6 Tips to Get Started Swimming, According to a Triathlete
I grew up swimming, and I love it for a lot of reasons. In my home state of Michigan, learning to swim is a necessity with all of the lakes around. Early on, I started competitively swimming and I was lucky enough to compete in collegiate triathlon for Michigan State University. Even after all the years and laps in the pool, I can still solidly say it is my favorite way to move my body. That said, I realize swimming can be a little intimidating if you don't have much experience.
If you don't already swim, there are several reasons to start swimming laps for exercise. Swimming has been associated with a slew of health benefits, like leading to a longer life, improving mental health and reducing cancer risk. Not to mention, it is no-impact, so it's easier on your joints as you age. This can help you stay active and also prevent injury as you get older. In fact, it's one of the best exercises for women over age 50. Swimming allows you to use a variety of muscles and get a cardio workout all in one, making it super efficient. To help you get started, here are a few beginner-friendly tips to make getting in the pool enjoyable and safe.
Beginner Tips for Swimming
1. Take a Lesson
When you are first getting started, some expert coaching can be helpful. Sure, many of us may have taken swim lessons as a kid, but those might be an ancient memory by the time you start trying to lap swim. Get in contact with a local pool or YMCA in your area to see if they can put you in contact with a coach for a lesson. Many pools also offer master's swimming clubs with options for all skill levels, which are another great way to learn and get comfortable. Having someone with experience provide feedback on your swimming can help improve your form, and having good form will set you way ahead of a true beginner. Not to mention, it also helps prevent injury.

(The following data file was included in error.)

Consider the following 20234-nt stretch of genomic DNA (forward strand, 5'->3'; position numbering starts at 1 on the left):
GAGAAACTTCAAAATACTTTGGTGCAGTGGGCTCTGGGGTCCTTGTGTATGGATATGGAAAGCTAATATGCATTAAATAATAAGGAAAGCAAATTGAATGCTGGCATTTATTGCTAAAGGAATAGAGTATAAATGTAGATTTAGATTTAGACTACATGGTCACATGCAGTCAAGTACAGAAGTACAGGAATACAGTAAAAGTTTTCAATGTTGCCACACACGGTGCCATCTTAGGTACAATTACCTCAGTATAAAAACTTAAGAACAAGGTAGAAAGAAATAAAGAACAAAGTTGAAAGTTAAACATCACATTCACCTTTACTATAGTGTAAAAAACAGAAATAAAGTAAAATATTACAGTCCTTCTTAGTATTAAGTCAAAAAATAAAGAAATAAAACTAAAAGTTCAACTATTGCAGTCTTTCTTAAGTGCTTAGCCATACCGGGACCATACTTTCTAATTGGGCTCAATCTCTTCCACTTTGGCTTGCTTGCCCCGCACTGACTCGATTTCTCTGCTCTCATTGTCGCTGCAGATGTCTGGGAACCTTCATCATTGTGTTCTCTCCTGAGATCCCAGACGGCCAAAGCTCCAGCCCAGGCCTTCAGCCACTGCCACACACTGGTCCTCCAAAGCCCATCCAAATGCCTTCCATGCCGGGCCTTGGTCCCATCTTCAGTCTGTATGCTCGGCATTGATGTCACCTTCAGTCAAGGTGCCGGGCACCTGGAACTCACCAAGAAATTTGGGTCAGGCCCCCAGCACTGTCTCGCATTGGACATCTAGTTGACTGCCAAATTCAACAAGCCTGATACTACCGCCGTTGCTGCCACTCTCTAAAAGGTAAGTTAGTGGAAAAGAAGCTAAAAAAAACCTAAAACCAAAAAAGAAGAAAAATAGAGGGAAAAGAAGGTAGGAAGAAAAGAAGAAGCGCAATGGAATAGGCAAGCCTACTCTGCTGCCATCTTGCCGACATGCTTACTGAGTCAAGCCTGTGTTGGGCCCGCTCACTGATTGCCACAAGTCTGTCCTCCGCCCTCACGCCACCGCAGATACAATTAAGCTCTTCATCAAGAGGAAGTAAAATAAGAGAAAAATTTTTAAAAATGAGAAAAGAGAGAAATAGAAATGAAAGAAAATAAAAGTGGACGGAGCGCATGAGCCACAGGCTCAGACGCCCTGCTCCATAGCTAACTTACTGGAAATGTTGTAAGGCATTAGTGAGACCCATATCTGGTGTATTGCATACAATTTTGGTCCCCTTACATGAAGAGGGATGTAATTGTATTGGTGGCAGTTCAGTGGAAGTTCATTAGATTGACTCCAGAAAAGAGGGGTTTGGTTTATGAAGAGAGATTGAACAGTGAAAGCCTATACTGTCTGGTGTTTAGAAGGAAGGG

2. Start Small
Progress in a way that feels good to you. Start with shorter distances or in a shallower pool, and work your way up as you feel comfortable. At first, you might be taking frequent breaks. But, with time, you can start to increase the length you can consecutively swim as well as the total distance you can swim. However, trying to go too far or too fast to start can wear you out too quickly. It's not safe or enjoyable to be exhausted in the pool as a new swimmer.
3. Get the Gear
A little bit of sport-specific gear can go a long way in making you feel comfortable in the water. You don't have to break the bank with new stuff, but there are a few items worth having. First, a good pair of goggles that are comfortable and fit your face without fogging is a must. My personal preference is the Speedo Vanquisher 2.0 Mirrored Goggles (on sale for $16.49, SpeedoUSA.com).
Second, it's worth a couple of bucks to get a good quality swim cap. In fact, some pools even require them for lap swimmers. Many prefer silicone caps because they are easier to stretch and more comfortable than latex caps. Plus, it is safe to wear silicone if you have a latex allergy. Try these Solid Silicone Elastomeric Fit caps for only $9.99 each on SpeedoUSA.com.
Last, but certainly not least, a swimsuit meant for exercise will be more comfortable when you're logging laps in the pool. There are many shapes, sizes and styles, so this is more about what fits your preference. I like the website SwimOutlet.com for their variety of styles and affordable prices.
4. Learn a Few Drills
Having good form will not only make you faster and more comfortable, but it can also help prevent injury. One way to improve your form is to break out specific parts of the swim stroke and practice them as drills. Whether it's focusing on how your hand hits the water or flattening your body position, there is a drill for pretty much everything. Check out these five drills for beginner swimmers, and ask for advice from a coach in your area.
5. Practice Your Breathing
One of the most unique (and uncomfortable) parts about swimming is learning to breathe in the pool. A lot of this has to do with timing when your head comes out of the water in relation to your stroke. Trying to breathe every single stroke is a recipe for fatigue and even hyperventilation. Instead, try timing your breath for every three to five strokes to see what is comfortable. This will help you get comfortable breathing on both sides of your body. As with any new skill, practice makes perfect. Plus, this is another area where expert advice from a coach can come in handy.
6. Bring a Friend
Last, but certainly not least, it is more fun to take on a new hobby with a friend or family member than by yourself. Having someone to go to the pool with you can help hold you accountable and make it more social. To find a community in your area, look for local swim clubs or groups through the YMCA to see if they are accepting new members.